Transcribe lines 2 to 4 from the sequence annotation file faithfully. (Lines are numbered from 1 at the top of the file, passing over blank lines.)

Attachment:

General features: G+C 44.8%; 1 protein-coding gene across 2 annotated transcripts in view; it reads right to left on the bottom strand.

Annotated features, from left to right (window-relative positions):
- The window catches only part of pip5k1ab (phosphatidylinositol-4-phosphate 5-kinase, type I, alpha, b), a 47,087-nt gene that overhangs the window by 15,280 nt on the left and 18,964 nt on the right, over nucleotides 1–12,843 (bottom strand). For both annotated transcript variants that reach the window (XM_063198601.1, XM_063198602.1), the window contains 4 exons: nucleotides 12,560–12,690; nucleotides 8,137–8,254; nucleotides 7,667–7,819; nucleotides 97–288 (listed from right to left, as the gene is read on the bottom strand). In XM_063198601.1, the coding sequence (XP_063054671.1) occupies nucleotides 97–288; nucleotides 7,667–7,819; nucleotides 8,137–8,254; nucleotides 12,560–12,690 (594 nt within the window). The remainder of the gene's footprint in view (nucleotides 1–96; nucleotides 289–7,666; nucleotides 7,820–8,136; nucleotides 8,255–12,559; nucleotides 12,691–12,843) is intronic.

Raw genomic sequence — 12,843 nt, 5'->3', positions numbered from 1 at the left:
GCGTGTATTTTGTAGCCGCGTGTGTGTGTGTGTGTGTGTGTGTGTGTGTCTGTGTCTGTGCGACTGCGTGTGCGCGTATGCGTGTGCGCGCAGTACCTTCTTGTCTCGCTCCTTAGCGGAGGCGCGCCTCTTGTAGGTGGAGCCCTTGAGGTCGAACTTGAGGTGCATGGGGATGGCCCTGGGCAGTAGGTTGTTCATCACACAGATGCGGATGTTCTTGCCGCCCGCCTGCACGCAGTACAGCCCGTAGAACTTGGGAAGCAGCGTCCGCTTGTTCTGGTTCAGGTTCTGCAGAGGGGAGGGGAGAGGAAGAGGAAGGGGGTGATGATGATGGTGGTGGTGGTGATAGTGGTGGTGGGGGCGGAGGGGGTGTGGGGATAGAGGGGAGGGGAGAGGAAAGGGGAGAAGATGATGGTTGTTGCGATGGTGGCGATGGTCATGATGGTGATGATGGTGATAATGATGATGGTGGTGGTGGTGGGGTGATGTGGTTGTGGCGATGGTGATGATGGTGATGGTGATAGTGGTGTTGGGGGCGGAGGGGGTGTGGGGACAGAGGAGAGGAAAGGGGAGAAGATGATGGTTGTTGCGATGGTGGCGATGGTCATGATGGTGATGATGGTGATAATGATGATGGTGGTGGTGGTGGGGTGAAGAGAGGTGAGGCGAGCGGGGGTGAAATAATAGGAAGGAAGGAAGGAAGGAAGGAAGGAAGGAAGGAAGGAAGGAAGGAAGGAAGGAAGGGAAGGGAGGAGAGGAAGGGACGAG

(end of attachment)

Annotated features, from left to right (window-relative positions):
- The window catches only part of pip5k1ab (phosphatidylinositol-4-phosphate 5-kinase, type I, alpha, b), a 47,087-nt gene that overhangs the window by 15,280 nt on the left and 18,964 nt on the right, over nucleotides 1–12,843 (bottom strand). For both annotated transcript variants that reach the window (XM_063198601.1, XM_063198602.1), the window contains 4 exons: nucleotides 12,560–12,690; nucleotides 8,137–8,254; nucleotides 7,667–7,819; nucleotides 97–288 (listed from right to left, as the gene is read on the bottom strand). In XM_063198601.1, the coding sequence (XP_063054671.1) occupies nucleotides 97–288; nucleotides 7,667–7,819; nucleotides 8,137–8,254; nucleotides 12,560–12,690 (594 nt within the window). The remainder of the gene's footprint in view (nucleotides 1–96; nucleotides 289–7,666; nucleotides 7,820–8,136; nucleotides 8,255–12,559; nucleotides 12,691–12,843) is intronic.

Raw genomic sequence — 12,843 nt, 5'->3', positions numbered from 1 at the left: